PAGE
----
Thanks to the Digital Millennium Copyright Act (DMCA), search engine providers like Google had to learn to deal with takedown notices related to alleged copyright infringement. While the task of sifting through thousands of these requests might have seemed daunting at first, Google and others have put in place a system to deal with these types of requests.
If search engines can handle copyright takedown requests, it can handle a new batch of requests, “right to be forgotten” requests from citizens of the European Union, at least according to Viviane Reding, European commissioner for justice, fundamental rights and citizenship.
Recent European Union legislation has empowered citizens there to request search engines remove links to content about them, when it’s false, misleading or incomplete. Google claims that it received over 12,000 takedown requests on the first day the law went into effect, a number which Reding compares this volume to the approximately 787,000 copyright infringement requests Google receives per day, noting that the small number personal data requests should be well within the means of the company.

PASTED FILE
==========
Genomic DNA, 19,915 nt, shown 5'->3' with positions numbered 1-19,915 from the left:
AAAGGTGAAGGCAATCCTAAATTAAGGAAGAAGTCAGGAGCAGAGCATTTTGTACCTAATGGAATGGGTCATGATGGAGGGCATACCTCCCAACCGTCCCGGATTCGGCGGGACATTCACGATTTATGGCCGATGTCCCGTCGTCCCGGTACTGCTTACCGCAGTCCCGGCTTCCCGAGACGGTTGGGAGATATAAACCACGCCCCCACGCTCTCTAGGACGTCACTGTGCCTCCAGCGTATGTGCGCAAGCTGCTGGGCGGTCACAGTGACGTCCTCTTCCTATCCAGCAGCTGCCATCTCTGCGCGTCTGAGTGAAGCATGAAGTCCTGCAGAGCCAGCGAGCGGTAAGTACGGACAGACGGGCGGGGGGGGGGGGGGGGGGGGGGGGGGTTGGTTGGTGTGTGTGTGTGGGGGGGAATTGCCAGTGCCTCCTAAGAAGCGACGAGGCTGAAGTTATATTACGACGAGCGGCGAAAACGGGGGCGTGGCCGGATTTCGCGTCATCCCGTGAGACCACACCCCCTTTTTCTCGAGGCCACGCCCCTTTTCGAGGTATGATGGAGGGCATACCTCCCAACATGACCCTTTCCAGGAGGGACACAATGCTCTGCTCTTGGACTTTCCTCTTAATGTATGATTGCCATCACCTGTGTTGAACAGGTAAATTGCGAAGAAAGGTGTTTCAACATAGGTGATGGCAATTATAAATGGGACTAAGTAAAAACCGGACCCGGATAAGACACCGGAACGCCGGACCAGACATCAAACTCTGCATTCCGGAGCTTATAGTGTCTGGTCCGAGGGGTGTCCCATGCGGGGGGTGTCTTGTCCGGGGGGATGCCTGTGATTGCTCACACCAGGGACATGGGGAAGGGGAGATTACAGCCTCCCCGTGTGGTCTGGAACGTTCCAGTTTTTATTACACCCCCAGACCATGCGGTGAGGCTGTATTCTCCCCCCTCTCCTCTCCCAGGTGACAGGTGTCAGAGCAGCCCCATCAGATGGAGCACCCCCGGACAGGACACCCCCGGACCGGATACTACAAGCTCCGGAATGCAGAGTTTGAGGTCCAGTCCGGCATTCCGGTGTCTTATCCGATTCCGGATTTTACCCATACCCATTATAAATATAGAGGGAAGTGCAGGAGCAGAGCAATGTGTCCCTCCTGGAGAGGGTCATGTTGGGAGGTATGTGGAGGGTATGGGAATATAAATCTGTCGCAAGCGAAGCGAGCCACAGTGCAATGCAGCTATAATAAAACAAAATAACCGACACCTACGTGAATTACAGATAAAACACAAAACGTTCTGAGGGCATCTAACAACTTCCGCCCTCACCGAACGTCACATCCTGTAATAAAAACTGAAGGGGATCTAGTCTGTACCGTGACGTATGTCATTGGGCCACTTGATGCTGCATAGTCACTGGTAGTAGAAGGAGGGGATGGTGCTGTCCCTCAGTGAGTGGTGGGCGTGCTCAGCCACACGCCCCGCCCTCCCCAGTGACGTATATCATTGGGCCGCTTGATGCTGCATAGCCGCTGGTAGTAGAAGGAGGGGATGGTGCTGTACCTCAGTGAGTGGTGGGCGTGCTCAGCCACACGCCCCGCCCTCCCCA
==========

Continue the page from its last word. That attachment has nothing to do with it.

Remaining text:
“This is a small thing as compared to the copyright things. It is possible to handle the copyright question, so it should also be possible to handle the takedown requests on personal data questions,” Reding told the BBC.
According to the law, EU citizens can request takedowns when data is considered inaccurate, inadequate, irrelevant or excessive. This makes the decision somewhat subjective, but Reding believes this should not be a problem. She did point out, however, that the law applies to all companies – not just European companies – that do business in the EU, noting that American companies were the only ones who gave pushback against the law.
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